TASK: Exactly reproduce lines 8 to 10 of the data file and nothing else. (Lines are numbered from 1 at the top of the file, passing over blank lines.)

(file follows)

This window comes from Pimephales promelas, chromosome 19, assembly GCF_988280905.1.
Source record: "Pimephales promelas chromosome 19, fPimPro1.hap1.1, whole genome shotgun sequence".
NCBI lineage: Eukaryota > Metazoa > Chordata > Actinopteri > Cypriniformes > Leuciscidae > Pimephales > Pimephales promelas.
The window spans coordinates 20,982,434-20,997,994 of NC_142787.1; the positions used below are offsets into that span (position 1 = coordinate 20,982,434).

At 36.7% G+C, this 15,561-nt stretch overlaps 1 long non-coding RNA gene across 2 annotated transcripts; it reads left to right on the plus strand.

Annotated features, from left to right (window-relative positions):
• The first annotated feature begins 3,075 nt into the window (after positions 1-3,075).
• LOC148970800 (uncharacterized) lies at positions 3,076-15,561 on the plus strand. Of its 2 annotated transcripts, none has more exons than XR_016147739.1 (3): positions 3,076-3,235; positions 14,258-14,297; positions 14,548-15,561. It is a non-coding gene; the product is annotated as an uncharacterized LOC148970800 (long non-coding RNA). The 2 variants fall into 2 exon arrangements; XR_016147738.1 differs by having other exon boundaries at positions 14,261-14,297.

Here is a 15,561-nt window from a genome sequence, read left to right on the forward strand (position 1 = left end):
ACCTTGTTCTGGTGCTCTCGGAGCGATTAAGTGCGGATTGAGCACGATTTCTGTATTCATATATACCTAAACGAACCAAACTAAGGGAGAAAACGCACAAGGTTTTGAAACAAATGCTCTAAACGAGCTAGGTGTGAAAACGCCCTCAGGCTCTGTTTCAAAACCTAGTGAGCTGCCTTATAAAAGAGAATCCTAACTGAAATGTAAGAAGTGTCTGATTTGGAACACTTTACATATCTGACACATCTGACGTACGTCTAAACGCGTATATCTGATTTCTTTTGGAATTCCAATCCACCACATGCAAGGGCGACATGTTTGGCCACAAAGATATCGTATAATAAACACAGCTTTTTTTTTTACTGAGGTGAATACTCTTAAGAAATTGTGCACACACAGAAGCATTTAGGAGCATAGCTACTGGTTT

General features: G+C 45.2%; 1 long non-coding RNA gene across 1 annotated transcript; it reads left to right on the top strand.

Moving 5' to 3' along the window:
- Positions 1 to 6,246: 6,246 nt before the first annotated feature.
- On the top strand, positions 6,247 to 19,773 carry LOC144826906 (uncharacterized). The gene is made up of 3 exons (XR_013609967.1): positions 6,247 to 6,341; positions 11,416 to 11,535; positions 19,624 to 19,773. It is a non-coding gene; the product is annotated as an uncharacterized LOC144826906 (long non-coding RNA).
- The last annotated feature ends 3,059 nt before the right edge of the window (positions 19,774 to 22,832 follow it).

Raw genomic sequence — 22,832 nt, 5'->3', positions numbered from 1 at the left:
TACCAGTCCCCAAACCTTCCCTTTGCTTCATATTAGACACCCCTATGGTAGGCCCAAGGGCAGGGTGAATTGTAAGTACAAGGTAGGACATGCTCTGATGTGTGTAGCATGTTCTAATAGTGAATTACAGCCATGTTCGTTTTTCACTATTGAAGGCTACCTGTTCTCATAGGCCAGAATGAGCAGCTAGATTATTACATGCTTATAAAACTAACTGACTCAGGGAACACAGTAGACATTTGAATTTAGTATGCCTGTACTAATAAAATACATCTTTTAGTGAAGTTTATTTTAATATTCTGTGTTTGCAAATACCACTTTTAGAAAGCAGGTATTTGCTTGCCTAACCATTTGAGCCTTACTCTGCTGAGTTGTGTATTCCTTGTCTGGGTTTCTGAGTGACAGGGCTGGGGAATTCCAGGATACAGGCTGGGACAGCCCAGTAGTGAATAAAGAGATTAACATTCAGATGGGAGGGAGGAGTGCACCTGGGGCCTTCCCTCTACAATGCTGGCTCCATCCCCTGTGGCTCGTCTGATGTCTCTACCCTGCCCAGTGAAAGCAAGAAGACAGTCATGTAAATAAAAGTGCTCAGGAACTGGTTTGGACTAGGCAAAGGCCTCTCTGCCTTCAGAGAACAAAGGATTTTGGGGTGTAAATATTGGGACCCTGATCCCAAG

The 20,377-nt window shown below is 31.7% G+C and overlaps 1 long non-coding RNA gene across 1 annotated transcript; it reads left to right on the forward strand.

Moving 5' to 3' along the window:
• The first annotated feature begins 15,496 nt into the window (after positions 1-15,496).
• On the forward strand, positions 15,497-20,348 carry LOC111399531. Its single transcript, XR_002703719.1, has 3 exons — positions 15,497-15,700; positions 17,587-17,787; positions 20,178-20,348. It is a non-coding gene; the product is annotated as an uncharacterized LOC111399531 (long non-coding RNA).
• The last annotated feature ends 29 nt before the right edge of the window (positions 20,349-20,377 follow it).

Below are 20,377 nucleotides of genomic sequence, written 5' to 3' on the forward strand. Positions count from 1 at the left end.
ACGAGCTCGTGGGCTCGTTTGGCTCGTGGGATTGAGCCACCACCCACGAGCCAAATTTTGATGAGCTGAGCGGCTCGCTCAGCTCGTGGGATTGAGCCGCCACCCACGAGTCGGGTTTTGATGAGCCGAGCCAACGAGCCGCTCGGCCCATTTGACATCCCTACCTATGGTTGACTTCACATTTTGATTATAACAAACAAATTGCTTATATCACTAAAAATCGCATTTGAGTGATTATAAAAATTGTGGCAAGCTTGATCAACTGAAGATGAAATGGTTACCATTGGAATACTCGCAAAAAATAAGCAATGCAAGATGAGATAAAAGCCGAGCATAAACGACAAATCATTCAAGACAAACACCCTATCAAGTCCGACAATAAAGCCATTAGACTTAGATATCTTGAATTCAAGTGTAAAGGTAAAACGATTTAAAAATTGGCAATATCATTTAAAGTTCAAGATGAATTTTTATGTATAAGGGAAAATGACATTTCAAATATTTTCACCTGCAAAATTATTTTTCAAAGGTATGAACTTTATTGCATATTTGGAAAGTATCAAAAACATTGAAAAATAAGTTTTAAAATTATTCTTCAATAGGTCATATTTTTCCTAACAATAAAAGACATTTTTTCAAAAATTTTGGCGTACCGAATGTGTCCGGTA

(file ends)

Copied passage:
• LOC148970800 (uncharacterized) lies at positions 3,076-15,561 on the plus strand. Of its 2 annotated transcripts, none has more exons than XR_016147739.1 (3): positions 3,076-3,235; positions 14,258-14,297; positions 14,548-15,561. It is a non-coding gene; the product is annotated as an uncharacterized LOC148970800 (long non-coding RNA). The 2 variants fall into 2 exon arrangements; XR_016147738.1 differs by having other exon boundaries at positions 14,261-14,297.

Here is a 15,561-nt window from a genome sequence, read left to right on the forward strand (position 1 = left end):
ACCTTGTTCTGGTGCTCTCGGAGCGATTAAGTGCGGATTGAGCACGATTTCTGTATTCATATATACCTAAACGAACCAAACTAAGGGAGAAAACGCACAAGGTTTTGAAACAAATGCTCTAAACGAGCTAGGTGTGAAAACGCCCTCAGGCTCTGTTTCAAAACCTAGTGAGCTGCCTTATAAAAGAGAATCCTAACTGAAATGTAAGAAGTGTCTGATTTGGAACACTTTACATATCTGACACATCTGACGTACGTCTAAACGCGTATATCTGATTTCTTTTGGAATTCCAATCCACCACATGCAAGGGCGACATGTTTGGCCACAAAGATATCGTATAATAAACACAGCTTTTTTTTTTACTGAGGTGAATACTCTTAAGAAATTGTGCACACACAGAAGCATTTAGGAGCATAGCTACTGGTTT